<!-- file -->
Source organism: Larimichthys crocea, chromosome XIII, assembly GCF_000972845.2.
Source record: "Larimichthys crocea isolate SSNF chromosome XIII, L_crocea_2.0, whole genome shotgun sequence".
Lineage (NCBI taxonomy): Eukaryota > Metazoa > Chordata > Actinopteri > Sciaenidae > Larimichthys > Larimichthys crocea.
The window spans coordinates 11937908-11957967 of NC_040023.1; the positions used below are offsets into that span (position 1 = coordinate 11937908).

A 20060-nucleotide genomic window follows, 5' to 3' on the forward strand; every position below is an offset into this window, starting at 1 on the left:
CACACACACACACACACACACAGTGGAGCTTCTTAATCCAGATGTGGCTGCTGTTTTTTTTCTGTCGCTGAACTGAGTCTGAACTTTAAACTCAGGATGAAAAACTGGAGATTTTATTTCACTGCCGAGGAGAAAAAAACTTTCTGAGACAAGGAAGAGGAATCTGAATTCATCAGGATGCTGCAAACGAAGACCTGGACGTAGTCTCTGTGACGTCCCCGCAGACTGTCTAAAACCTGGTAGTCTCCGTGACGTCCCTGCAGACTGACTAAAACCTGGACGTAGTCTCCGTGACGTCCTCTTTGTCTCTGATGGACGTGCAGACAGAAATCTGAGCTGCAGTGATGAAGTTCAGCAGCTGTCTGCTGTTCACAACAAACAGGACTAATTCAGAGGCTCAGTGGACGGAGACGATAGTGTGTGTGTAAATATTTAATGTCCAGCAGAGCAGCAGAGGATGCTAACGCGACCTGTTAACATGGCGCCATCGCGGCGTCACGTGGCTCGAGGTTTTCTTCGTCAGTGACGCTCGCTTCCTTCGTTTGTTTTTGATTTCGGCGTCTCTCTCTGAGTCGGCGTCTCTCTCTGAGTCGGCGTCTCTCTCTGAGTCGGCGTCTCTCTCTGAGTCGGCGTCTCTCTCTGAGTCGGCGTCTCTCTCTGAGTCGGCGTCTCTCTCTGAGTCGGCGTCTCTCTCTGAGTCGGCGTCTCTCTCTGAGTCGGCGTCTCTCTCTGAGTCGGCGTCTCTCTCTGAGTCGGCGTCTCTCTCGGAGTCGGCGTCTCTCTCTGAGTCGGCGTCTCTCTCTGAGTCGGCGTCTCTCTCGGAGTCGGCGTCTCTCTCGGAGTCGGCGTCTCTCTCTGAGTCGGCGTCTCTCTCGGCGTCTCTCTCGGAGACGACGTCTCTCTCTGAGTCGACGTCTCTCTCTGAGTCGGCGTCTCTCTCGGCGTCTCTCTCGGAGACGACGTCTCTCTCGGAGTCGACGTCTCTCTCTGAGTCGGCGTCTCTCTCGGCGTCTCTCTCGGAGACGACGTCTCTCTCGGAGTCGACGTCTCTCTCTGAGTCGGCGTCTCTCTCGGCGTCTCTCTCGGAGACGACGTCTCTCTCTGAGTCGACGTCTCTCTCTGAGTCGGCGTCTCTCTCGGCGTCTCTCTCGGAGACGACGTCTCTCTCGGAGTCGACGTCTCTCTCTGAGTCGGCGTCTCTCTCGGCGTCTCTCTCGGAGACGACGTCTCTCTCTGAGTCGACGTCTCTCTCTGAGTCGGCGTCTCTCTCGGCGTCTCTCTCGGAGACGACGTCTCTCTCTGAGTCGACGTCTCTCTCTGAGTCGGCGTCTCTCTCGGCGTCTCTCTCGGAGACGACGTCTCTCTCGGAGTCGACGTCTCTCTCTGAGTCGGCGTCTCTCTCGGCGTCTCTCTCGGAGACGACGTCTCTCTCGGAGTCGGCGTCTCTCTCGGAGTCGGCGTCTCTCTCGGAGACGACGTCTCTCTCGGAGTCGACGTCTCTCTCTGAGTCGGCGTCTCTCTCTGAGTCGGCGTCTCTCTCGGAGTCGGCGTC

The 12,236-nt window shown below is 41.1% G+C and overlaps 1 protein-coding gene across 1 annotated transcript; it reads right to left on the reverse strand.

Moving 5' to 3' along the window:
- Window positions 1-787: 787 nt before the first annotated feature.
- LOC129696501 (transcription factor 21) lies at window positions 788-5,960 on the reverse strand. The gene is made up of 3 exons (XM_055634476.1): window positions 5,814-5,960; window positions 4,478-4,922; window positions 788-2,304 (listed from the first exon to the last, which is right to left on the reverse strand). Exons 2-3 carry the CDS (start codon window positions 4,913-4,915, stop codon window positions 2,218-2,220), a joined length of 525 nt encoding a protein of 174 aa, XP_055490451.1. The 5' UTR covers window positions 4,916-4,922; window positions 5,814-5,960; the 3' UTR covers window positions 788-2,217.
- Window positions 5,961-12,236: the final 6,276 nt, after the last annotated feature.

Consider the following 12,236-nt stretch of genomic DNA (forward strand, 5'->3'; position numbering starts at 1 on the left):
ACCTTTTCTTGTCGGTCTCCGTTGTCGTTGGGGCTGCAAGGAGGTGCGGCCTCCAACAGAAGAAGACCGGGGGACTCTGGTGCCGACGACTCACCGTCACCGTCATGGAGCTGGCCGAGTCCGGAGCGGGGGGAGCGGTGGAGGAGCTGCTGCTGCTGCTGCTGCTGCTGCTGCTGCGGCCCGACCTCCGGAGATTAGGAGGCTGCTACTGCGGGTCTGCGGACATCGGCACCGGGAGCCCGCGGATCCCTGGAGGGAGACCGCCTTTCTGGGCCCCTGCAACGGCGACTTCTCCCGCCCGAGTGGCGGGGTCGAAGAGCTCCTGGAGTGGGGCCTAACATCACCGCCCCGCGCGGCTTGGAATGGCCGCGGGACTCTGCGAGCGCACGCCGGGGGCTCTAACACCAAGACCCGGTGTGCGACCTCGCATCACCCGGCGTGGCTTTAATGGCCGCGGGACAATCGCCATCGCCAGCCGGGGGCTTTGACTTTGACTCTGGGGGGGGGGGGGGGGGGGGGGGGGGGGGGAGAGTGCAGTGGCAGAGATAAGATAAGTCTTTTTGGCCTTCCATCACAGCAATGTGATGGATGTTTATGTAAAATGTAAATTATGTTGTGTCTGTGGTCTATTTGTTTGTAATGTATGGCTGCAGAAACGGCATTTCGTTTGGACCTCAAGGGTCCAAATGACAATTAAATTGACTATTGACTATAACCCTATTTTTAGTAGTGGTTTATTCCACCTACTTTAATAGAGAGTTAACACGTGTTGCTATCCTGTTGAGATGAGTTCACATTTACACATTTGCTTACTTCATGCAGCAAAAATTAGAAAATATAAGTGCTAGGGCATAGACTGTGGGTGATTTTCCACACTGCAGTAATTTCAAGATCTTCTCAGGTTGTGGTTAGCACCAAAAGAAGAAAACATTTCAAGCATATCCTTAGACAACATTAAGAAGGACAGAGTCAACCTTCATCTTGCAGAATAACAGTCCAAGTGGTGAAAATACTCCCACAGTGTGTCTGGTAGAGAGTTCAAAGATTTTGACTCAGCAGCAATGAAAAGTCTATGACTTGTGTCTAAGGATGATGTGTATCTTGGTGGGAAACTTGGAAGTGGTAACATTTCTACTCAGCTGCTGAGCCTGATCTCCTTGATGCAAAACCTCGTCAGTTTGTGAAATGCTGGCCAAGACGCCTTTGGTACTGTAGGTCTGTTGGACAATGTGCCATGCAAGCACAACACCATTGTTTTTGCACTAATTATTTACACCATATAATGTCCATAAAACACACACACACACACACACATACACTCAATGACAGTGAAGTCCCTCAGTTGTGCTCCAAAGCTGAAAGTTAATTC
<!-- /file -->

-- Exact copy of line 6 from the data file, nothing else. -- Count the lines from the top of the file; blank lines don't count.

CACACACACACACACACACACAGTGGAGCTTCTTAATCCAGATGTGGCTGCTGTTTTTTTTCTGTCGCTGAACTGAGTCTGAACTTTAAACTCAGGATGAAAAACTGGAGATTTTATTTCACTGCCGAGGAGAAAAAAACTTTCTGAGACAAGGAAGAGGAATCTGAATTCATCAGGATGCTGCAAACGAAGACCTGGACGTAGTCTCTGTGACGTCCCCGCAGACTGTCTAAAACCTGGTAGTCTCCGTGACGTCCCTGCAGACTGACTAAAACCTGGACGTAGTCTCCGTGACGTCCTCTTTGTCTCTGATGGACGTGCAGACAGAAATCTGAGCTGCAGTGATGAAGTTCAGCAGCTGTCTGCTGTTCACAACAAACAGGACTAATTCAGAGGCTCAGTGGACGGAGACGATAGTGTGTGTGTAAATATTTAATGTCCAGCAGAGCAGCAGAGGATGCTAACGCGACCTGTTAACATGGCGCCATCGCGGCGTCACGTGGCTCGAGGTTTTCTTCGTCAGTGACGCTCGCTTCCTTCGTTTGTTTTTGATTTCGGCGTCTCTCTCTGAGTCGGCGTCTCTCTCTGAGTCGGCGTCTCTCTCTGAGTCGGCGTCTCTCTCTGAGTCGGCGTCTCTCTCTGAGTCGGCGTCTCTCTCTGAGTCGGCGTCTCTCTCTGAGTCGGCGTCTCTCTCTGAGTCGGCGTCTCTCTCTGAGTCGGCGTCTCTCTCTGAGTCGGCGTCTCTCTCTGAGTCGGCGTCTCTCTCGGAGTCGGCGTCTCTCTCTGAGTCGGCGTCTCTCTCTGAGTCGGCGTCTCTCTCGGAGTCGGCGTCTCTCTCGGAGTCGGCGTCTCTCTCTGAGTCGGCGTCTCTCTCGGCGTCTCTCTCGGAGACGACGTCTCTCTCTGAGTCGACGTCTCTCTCTGAGTCGGCGTCTCTCTCGGCGTCTCTCTCGGAGACGACGTCTCTCTCGGAGTCGACGTCTCTCTCTGAGTCGGCGTCTCTCTCGGCGTCTCTCTCGGAGACGACGTCTCTCTCGGAGTCGACGTCTCTCTCTGAGTCGGCGTCTCTCTCGGCGTCTCTCTCGGAGACGACGTCTCTCTCTGAGTCGACGTCTCTCTCTGAGTCGGCGTCTCTCTCGGCGTCTCTCTCGGAGACGACGTCTCTCTCGGAGTCGACGTCTCTCTCTGAGTCGGCGTCTCTCTCGGCGTCTCTCTCGGAGACGACGTCTCTCTCTGAGTCGACGTCTCTCTCTGAGTCGGCGTCTCTCTCGGCGTCTCTCTCGGAGACGACGTCTCTCTCTGAGTCGACGTCTCTCTCTGAGTCGGCGTCTCTCTCGGCGTCTCTCTCGGAGACGACGTCTCTCTCGGAGTCGACGTCTCTCTCTGAGTCGGCGTCTCTCTCGGCGTCTCTCTCGGAGACGACGTCTCTCTCGGAGTCGGCGTCTCTCTCGGAGTCGGCGTCTCTCTCGGAGACGACGTCTCTCTCGGAGTCGACGTCTCTCTCTGAGTCGGCGTCTCTCTCTGAGTCGGCGTCTCTCTCGGAGTCGGCGTC